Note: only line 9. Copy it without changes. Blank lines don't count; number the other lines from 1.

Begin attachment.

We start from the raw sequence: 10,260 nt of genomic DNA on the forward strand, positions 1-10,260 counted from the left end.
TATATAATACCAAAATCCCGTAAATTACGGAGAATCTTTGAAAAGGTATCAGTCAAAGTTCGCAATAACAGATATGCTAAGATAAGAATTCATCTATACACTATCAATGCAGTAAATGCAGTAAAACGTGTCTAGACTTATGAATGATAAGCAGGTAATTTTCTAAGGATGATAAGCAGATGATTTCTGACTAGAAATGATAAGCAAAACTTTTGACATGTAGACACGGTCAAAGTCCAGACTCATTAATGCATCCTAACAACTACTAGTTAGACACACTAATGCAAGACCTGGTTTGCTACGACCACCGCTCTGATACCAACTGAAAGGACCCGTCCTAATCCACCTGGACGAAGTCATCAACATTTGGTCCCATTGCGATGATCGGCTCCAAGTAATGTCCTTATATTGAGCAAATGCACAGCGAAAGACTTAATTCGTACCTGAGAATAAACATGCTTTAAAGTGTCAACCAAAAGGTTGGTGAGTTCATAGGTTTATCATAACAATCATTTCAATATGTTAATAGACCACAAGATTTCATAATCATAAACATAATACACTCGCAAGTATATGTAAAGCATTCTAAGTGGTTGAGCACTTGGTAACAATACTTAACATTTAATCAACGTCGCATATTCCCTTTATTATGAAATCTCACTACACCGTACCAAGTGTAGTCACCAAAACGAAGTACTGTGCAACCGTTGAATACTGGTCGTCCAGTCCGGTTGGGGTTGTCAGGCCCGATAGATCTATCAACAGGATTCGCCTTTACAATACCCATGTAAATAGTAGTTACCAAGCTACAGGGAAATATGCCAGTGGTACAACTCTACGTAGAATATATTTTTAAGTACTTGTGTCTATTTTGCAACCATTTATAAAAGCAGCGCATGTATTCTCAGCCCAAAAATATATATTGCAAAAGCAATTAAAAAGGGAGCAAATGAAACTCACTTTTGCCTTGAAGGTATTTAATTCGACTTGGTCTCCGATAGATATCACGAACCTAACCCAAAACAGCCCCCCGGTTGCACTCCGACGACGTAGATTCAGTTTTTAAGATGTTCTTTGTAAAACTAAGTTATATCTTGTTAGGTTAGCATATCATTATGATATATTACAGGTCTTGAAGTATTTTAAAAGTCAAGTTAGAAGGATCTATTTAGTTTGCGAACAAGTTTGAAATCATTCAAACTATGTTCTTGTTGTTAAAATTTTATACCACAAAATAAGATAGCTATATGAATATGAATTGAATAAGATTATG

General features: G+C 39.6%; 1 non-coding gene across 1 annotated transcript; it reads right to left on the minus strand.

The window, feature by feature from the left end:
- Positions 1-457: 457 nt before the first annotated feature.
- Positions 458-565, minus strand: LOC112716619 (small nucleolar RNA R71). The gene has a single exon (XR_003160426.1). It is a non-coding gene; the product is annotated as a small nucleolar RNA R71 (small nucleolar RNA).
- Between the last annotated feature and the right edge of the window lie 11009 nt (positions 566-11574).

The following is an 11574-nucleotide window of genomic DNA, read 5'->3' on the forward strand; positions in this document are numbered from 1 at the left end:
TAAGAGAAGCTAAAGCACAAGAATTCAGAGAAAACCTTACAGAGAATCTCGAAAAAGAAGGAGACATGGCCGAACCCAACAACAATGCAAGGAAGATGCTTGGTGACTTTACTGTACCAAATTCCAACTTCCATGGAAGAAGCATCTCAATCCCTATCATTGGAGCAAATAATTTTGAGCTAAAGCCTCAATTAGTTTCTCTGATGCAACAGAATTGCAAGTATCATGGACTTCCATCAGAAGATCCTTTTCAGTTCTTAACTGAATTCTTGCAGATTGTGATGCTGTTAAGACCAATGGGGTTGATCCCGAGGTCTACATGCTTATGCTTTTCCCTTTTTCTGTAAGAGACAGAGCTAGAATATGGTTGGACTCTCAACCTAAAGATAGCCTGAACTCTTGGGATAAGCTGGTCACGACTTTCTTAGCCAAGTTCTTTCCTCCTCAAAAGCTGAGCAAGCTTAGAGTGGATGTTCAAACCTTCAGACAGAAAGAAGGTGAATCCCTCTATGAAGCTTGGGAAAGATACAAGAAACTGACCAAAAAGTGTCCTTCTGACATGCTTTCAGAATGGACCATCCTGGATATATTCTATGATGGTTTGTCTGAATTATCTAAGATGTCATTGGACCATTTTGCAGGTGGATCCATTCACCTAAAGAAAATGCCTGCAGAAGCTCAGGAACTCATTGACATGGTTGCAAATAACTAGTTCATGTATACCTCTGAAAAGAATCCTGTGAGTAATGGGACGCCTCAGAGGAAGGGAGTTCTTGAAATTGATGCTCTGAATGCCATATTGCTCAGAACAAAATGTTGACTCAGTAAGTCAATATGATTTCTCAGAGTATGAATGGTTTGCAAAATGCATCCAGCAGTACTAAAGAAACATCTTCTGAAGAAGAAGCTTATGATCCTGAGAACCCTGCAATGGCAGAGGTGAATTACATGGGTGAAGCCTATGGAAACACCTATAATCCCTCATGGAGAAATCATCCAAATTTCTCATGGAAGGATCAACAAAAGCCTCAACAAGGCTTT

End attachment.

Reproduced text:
TAAGAGAAGCTAAAGCACAAGAATTCAGAGAAAACCTTACAGAGAATCTCGAAAAAGAAGGAGACATGGCCGAACCCAACAACAATGCAAGGAAGATGCTTGGTGACTTTACTGTACCAAATTCCAACTTCCATGGAAGAAGCATCTCAATCCCTATCATTGGAGCAAATAATTTTGAGCTAAAGCCTCAATTAGTTTCTCTGATGCAACAGAATTGCAAGTATCATGGACTTCCATCAGAAGATCCTTTTCAGTTCTTAACTGAATTCTTGCAGATTGTGATGCTGTTAAGACCAATGGGGTTGATCCCGAGGTCTACATGCTTATGCTTTTCCCTTTTTCTGTAAGAGACAGAGCTAGAATATGGTTGGACTCTCAACCTAAAGATAGCCTGAACTCTTGGGATAAGCTGGTCACGACTTTCTTAGCCAAGTTCTTTCCTCCTCAAAAGCTGAGCAAGCTTAGAGTGGATGTTCAAACCTTCAGACAGAAAGAAGGTGAATCCCTCTATGAAGCTTGGGAAAGATACAAGAAACTGACCAAAAAGTGTCCTTCTGACATGCTTTCAGAATGGACCATCCTGGATATATTCTATGATGGTTTGTCTGAATTATCTAAGATGTCATTGGACCATTTTGCAGGTGGATCCATTCACCTAAAGAAAATGCCTGCAGAAGCTCAGGAACTCATTGACATGGTTGCAAATAACTAGTTCATGTATACCTCTGAAAAGAATCCTGTGAGTAATGGGACGCCTCAGAGGAAGGGAGTTCTTGAAATTGATGCTCTGAATGCCATATTGCTCAGAACAAAATGTTGACTCAGTAAGTCAATATGATTTCTCAGAGTATGAATGGTTTGCAAAATGCATCCAGCAGTACTAAAGAAACATCTTCTGAAGAAGAAGCTTATGATCCTGAGAACCCTGCAATGGCAGAGGTGAATTACATGGGTGAAGCCTATGGAAACACCTATAATCCCTCATGGAGAAATCATCCAAATTTCTCATGGAAGGATCAACAAAAGCCTCAACAAGGCTTT